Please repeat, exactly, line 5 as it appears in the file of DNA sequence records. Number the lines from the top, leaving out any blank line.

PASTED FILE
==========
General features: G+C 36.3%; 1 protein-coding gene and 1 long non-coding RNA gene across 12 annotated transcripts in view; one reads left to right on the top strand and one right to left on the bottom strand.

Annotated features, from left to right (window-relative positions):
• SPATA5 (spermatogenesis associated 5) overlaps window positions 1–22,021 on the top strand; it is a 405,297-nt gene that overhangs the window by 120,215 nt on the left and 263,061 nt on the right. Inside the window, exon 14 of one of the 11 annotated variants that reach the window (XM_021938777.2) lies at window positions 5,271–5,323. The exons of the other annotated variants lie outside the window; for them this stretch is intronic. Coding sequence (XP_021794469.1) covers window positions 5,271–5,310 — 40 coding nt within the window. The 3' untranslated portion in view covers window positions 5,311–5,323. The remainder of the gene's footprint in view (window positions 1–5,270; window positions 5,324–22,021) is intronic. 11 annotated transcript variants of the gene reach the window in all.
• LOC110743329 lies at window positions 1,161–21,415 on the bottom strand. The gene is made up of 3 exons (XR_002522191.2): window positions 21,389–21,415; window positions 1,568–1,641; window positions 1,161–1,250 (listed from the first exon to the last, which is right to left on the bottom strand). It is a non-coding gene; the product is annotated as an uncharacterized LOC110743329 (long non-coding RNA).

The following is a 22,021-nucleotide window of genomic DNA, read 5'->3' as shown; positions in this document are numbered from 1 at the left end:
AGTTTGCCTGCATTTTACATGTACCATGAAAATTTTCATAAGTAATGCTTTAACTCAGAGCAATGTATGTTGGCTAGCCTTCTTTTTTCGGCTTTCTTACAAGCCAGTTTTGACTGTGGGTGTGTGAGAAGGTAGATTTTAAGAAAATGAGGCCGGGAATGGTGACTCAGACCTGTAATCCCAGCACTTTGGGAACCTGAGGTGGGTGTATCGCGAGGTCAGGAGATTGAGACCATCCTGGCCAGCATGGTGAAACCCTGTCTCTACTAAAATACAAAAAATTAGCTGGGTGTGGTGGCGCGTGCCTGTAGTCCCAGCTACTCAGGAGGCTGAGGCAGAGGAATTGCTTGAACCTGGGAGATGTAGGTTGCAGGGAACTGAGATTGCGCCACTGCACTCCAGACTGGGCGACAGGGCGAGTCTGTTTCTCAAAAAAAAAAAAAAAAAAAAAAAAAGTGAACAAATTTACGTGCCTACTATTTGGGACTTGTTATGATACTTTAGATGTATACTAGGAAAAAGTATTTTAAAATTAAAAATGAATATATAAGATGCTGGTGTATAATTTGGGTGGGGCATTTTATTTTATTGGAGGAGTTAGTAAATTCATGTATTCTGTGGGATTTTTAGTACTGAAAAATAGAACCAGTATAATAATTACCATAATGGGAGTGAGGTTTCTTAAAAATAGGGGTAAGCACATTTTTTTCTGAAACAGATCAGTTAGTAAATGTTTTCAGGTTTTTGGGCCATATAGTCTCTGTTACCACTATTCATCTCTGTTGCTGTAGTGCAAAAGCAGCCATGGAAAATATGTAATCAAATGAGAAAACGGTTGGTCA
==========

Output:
The following is a 22,021-nucleotide window of genomic DNA, read 5'->3' as shown; positions in this document are numbered from 1 at the left end: